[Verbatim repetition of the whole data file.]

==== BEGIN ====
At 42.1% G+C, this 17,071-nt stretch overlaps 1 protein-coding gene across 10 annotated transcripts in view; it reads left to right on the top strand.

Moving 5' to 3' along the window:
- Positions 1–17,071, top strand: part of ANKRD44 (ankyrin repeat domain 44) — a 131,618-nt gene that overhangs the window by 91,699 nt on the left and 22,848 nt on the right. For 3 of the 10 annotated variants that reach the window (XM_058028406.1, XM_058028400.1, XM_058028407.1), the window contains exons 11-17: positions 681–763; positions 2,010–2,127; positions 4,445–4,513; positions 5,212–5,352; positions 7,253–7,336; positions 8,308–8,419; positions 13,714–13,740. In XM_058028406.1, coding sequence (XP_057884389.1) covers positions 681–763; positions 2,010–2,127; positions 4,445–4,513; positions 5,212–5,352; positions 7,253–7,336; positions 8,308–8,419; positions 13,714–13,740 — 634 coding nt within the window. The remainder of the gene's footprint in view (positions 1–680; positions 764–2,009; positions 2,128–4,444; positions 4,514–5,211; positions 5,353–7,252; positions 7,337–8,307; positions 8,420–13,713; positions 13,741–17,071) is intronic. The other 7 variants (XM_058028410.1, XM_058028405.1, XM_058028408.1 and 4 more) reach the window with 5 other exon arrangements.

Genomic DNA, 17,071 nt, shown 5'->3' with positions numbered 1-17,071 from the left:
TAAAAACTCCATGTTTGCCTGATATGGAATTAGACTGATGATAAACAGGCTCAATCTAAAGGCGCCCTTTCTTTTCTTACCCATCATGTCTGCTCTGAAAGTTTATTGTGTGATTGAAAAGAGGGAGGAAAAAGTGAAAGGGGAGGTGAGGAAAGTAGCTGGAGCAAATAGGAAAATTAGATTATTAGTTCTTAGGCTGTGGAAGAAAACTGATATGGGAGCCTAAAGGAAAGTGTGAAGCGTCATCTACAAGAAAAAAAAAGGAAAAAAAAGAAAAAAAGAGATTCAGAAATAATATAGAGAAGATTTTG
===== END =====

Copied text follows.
At 42.1% G+C, this 17,071-nt stretch overlaps 1 protein-coding gene across 10 annotated transcripts in view; it reads left to right on the top strand.

Moving 5' to 3' along the window:
- Positions 1–17,071, top strand: part of ANKRD44 (ankyrin repeat domain 44) — a 131,618-nt gene that overhangs the window by 91,699 nt on the left and 22,848 nt on the right. For 3 of the 10 annotated variants that reach the window (XM_058028406.1, XM_058028400.1, XM_058028407.1), the window contains exons 11-17: positions 681–763; positions 2,010–2,127; positions 4,445–4,513; positions 5,212–5,352; positions 7,253–7,336; positions 8,308–8,419; positions 13,714–13,740. In XM_058028406.1, coding sequence (XP_057884389.1) covers positions 681–763; positions 2,010–2,127; positions 4,445–4,513; positions 5,212–5,352; positions 7,253–7,336; positions 8,308–8,419; positions 13,714–13,740 — 634 coding nt within the window. The remainder of the gene's footprint in view (positions 1–680; positions 764–2,009; positions 2,128–4,444; positions 4,514–5,211; positions 5,353–7,252; positions 7,337–8,307; positions 8,420–13,713; positions 13,741–17,071) is intronic. The other 7 variants (XM_058028410.1, XM_058028405.1, XM_058028408.1 and 4 more) reach the window with 5 other exon arrangements.

Genomic DNA, 17,071 nt, shown 5'->3' with positions numbered 1-17,071 from the left:
TAAAAACTCCATGTTTGCCTGATATGGAATTAGACTGATGATAAACAGGCTCAATCTAAAGGCGCCCTTTCTTTTCTTACCCATCATGTCTGCTCTGAAAGTTTATTGTGTGATTGAAAAGAGGGAGGAAAAAGTGAAAGGGGAGGTGAGGAAAGTAGCTGGAGCAAATAGGAAAATTAGATTATTAGTTCTTAGGCTGTGGAAGAAAACTGATATGGGAGCCTAAAGGAAAGTGTGAAGCGTCATCTACAAGAAAAAAAAAGGAAAAAAAAGAAAAAAAGAGATTCAGAAATAATATAGAGAAGATTTTG